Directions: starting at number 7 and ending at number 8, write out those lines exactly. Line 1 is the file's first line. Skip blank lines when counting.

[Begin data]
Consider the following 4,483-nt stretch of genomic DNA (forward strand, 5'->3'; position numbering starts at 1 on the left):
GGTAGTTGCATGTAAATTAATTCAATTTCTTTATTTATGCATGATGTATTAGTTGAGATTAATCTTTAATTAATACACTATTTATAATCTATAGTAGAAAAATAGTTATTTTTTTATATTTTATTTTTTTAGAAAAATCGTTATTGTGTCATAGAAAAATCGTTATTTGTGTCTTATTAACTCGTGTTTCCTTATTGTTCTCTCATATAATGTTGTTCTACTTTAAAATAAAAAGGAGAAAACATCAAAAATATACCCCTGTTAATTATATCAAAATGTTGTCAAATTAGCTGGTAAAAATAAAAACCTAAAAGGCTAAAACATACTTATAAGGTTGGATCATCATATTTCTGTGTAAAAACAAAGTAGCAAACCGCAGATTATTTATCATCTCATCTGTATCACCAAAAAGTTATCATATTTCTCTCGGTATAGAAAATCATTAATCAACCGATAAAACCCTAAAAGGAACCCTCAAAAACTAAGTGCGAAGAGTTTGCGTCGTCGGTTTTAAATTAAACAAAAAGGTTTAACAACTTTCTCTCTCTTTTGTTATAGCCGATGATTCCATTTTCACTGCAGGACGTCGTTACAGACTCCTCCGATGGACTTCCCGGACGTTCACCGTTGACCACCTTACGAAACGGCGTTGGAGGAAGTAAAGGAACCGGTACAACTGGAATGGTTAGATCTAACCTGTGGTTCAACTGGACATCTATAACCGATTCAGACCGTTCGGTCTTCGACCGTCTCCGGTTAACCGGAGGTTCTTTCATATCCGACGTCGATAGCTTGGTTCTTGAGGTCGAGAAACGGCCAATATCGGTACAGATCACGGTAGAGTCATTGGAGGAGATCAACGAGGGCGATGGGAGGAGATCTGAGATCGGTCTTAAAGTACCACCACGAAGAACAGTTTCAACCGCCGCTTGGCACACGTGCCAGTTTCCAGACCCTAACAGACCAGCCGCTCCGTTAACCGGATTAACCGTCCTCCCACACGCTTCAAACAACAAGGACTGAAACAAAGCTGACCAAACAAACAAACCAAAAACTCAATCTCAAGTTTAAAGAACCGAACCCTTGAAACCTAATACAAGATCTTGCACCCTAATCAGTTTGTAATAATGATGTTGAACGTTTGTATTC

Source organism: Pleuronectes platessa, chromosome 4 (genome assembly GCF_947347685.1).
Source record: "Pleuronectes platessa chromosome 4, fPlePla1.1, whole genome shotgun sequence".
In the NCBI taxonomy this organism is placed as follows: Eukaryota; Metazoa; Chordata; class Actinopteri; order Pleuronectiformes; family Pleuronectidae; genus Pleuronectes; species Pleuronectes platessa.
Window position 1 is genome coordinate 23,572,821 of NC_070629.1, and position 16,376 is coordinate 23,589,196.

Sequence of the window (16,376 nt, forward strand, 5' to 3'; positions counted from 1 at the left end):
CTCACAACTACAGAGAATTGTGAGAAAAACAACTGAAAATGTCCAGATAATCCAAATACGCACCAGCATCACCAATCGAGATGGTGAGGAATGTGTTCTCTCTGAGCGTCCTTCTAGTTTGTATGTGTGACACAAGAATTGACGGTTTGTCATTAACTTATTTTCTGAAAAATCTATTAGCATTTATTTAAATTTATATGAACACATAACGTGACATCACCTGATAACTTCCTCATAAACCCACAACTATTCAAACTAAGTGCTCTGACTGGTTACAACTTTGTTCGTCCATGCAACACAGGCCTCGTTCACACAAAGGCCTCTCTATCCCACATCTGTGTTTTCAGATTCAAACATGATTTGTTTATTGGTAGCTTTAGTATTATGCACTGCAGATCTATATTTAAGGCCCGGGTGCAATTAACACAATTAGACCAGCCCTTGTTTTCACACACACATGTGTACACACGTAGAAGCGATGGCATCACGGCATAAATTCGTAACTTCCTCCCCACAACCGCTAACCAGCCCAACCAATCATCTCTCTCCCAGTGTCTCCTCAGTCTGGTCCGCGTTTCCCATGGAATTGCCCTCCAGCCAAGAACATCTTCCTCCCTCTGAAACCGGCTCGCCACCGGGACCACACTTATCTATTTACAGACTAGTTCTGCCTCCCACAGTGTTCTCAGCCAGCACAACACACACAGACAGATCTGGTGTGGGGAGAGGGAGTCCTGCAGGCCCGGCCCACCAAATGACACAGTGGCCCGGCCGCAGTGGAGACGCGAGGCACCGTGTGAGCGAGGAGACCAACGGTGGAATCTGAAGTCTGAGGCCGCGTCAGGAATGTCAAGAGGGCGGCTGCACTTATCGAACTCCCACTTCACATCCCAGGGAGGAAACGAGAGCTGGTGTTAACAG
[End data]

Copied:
Sequence of the window (16,376 nt, forward strand, 5' to 3'; positions counted from 1 at the left end):
CTCACAACTACAGAGAATTGTGAGAAAAACAACTGAAAATGTCCAGATAATCCAAATACGCACCAGCATCACCAATCGAGATGGTGAGGAATGTGTTCTCTCTGAGCGTCCTTCTAGTTTGTATGTGTGACACAAGAATTGACGGTTTGTCATTAACTTATTTTCTGAAAAATCTATTAGCATTTATTTAAATTTATATGAACACATAACGTGACATCACCTGATAACTTCCTCATAAACCCACAACTATTCAAACTAAGTGCTCTGACTGGTTACAACTTTGTTCGTCCATGCAACACAGGCCTCGTTCACACAAAGGCCTCTCTATCCCACATCTGTGTTTTCAGATTCAAACATGATTTGTTTATTGGTAGCTTTAGTATTATGCACTGCAGATCTATATTTAAGGCCCGGGTGCAATTAACACAATTAGACCAGCCCTTGTTTTCACACACACATGTGTACACACGTAGAAGCGATGGCATCACGGCATAAATTCGTAACTTCCTCCCCACAACCGCTAACCAGCCCAACCAATCATCTCTCTCCCAGTGTCTCCTCAGTCTGGTCCGCGTTTCCCATGGAATTGCCCTCCAGCCAAGAACATCTTCCTCCCTCTGAAACCGGCTCGCCACCGGGACCACACTTATCTATTTACAGACTAGTTCTGCCTCCCACAGTGTTCTCAGCCAGCACAACACACACAGACAGATCTGGTGTGGGGAGAGGGAGTCCTGCAGGCCCGGCCCACCAAATGACACAGTGGCCCGGCCGCAGTGGAGACGCGAGGCACCGTGTGAGCGAGGAGACCAACGGTGGAATCTGAAGTCTGAGGCCGCGTCAGGAATGTCAAGAGGGCGGCTGCACTTATCGAACTCCCACTTCACATCCCAGGGAGGAAACGAGAGCTGGTGTTAACAG